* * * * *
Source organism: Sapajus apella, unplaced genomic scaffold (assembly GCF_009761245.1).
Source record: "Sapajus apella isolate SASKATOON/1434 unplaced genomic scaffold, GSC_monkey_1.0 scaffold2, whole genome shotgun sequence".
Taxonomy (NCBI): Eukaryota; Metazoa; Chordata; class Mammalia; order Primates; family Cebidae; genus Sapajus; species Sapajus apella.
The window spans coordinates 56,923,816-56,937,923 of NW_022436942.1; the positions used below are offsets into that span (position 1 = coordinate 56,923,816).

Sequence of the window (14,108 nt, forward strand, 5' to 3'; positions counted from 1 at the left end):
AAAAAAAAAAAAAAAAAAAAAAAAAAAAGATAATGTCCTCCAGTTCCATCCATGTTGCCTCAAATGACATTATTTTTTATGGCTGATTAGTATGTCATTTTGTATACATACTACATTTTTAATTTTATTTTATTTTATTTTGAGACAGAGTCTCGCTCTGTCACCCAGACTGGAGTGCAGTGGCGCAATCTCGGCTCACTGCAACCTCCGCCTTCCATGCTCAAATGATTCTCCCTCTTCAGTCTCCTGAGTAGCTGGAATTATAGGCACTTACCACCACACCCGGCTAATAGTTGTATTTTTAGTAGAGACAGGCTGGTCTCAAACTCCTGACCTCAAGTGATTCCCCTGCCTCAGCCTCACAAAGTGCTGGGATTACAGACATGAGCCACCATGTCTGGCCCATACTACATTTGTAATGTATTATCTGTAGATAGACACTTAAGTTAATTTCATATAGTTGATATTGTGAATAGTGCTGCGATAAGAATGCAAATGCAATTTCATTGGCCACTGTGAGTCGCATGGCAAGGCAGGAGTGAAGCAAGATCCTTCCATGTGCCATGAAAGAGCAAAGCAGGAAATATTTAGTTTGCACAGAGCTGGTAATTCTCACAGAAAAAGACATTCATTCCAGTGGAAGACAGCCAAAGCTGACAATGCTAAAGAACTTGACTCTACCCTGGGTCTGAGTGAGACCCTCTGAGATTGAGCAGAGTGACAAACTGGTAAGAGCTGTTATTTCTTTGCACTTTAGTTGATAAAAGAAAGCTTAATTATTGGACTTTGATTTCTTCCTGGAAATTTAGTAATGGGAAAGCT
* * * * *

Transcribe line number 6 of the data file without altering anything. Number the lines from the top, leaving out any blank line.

AAAAAAAAAAAAAAAAAAAAAAAAAAAAGATAATGTCCTCCAGTTCCATCCATGTTGCCTCAAATGACATTATTTTTTATGGCTGATTAGTATGTCATTTTGTATACATACTACATTTTTAATTTTATTTTATTTTATTTTGAGACAGAGTCTCGCTCTGTCACCCAGACTGGAGTGCAGTGGCGCAATCTCGGCTCACTGCAACCTCCGCCTTCCATGCTCAAATGATTCTCCCTCTTCAGTCTCCTGAGTAGCTGGAATTATAGGCACTTACCACCACACCCGGCTAATAGTTGTATTTTTAGTAGAGACAGGCTGGTCTCAAACTCCTGACCTCAAGTGATTCCCCTGCCTCAGCCTCACAAAGTGCTGGGATTACAGACATGAGCCACCATGTCTGGCCCATACTACATTTGTAATGTATTATCTGTAGATAGACACTTAAGTTAATTTCATATAGTTGATATTGTGAATAGTGCTGCGATAAGAATGCAAATGCAATTTCATTGGCCACTGTGAGTCGCATGGCAAGGCAGGAGTGAAGCAAGATCCTTCCATGTGCCATGAAAGAGCAAAGCAGGAAATATTTAGTTTGCACAGAGCTGGTAATTCTCACAGAAAAAGACATTCATTCCAGTGGAAGACAGCCAAAGCTGACAATGCTAAAGAACTTGACTCTACCCTGGGTCTGAGTGAGACCCTCTGAGATTGAGCAGAGTGACAAACTGGTAAGAGCTGTTATTTCTTTGCACTTTAGTTGATAAAAGAAAGCTTAATTATTGGACTTTGATTTCTTCCTGGAAATTTAGTAATGGGAAAGCT